February 5, 2013

An estimated 27 to 29 million Americans living in multi-unit housing are exposed to secondhand tobacco smoke in their homes, even though they don’t allow smoking in their homes, according to a new study released by the Centers for Disease Control and Prevention.  The study, released in the journal Nicotine & Tobacco Research, is the first to report national and state estimates of the number of multi-unit housing residents who are exposed to secondhand smoke entering their homes from somewhere else in or around their buildings.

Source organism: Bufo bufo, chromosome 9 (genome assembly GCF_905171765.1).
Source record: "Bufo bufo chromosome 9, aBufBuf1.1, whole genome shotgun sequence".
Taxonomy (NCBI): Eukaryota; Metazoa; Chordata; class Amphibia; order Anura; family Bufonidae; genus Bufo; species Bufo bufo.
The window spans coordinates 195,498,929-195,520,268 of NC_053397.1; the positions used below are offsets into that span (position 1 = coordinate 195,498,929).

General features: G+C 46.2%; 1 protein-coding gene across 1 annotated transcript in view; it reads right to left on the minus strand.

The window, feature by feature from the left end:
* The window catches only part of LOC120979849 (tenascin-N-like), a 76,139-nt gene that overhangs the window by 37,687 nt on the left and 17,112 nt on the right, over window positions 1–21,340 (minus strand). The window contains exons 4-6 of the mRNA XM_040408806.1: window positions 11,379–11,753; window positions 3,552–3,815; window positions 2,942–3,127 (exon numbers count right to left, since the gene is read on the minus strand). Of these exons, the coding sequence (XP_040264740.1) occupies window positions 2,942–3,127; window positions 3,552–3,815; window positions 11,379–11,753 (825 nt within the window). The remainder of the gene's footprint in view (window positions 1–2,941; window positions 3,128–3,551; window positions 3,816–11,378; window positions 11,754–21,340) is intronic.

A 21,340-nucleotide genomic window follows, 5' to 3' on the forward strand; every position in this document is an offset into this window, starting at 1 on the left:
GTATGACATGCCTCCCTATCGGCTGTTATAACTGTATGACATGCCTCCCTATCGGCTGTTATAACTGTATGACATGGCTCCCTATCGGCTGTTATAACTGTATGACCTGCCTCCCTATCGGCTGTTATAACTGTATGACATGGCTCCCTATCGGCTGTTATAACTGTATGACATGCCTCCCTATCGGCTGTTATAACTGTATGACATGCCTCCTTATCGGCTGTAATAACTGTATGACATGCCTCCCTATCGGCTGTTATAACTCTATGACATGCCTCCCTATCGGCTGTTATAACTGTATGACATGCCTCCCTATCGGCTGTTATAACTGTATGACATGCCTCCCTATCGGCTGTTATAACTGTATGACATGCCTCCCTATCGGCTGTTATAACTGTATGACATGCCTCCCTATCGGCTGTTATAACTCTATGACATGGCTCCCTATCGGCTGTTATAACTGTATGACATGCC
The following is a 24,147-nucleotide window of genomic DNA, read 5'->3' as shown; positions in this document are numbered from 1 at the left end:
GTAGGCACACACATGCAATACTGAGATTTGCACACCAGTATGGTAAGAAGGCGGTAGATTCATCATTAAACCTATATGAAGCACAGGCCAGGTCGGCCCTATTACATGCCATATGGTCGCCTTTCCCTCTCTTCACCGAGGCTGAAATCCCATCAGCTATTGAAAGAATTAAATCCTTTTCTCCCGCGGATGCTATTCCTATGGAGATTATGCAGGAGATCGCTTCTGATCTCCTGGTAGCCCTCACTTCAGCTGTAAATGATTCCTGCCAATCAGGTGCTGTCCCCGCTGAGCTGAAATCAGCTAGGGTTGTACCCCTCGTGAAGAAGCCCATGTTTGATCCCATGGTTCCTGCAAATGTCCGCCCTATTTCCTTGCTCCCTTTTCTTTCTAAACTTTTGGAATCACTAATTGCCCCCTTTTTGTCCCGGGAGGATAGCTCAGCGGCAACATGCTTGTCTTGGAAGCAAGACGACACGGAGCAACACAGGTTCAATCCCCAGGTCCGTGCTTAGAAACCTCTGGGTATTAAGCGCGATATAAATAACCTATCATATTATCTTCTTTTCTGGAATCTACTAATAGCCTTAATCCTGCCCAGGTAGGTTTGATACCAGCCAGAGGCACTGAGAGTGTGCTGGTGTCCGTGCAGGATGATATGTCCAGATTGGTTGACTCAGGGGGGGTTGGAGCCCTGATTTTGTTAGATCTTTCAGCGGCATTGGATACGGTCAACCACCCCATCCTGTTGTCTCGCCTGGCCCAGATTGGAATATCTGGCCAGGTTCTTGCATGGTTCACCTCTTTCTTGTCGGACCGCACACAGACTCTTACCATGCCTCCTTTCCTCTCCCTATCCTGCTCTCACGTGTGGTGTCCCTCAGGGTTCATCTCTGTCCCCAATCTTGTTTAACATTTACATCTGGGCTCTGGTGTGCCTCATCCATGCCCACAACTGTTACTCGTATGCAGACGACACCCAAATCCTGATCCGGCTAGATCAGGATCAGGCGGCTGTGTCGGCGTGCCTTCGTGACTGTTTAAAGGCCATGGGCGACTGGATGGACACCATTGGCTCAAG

The study finds that of the 79.2 million people in the U.S. who live in multi-unit housing, about 62.7 million don’t allow smoking in their home.  In California, approximately 12 million individuals live in multi-unit housing, and nearly 5 million of them are potentially exposed to secondhand tobacco smoke that originated from outside their unit.

“The best way to protect the millions of U.S. multi-unit housing residents from exposure to secondhand smoke is by prohibiting smoking in all units and shared areas of their buildings,” said Tim McAfee, MD, MPH, director of the CDC’s Office on Smoking and Health. “Not only are smoke-free policies permitted for both public and privately owned multi-unit housing, but they are also favored by most residents and can result in cost savings for multi-unit housing operators.”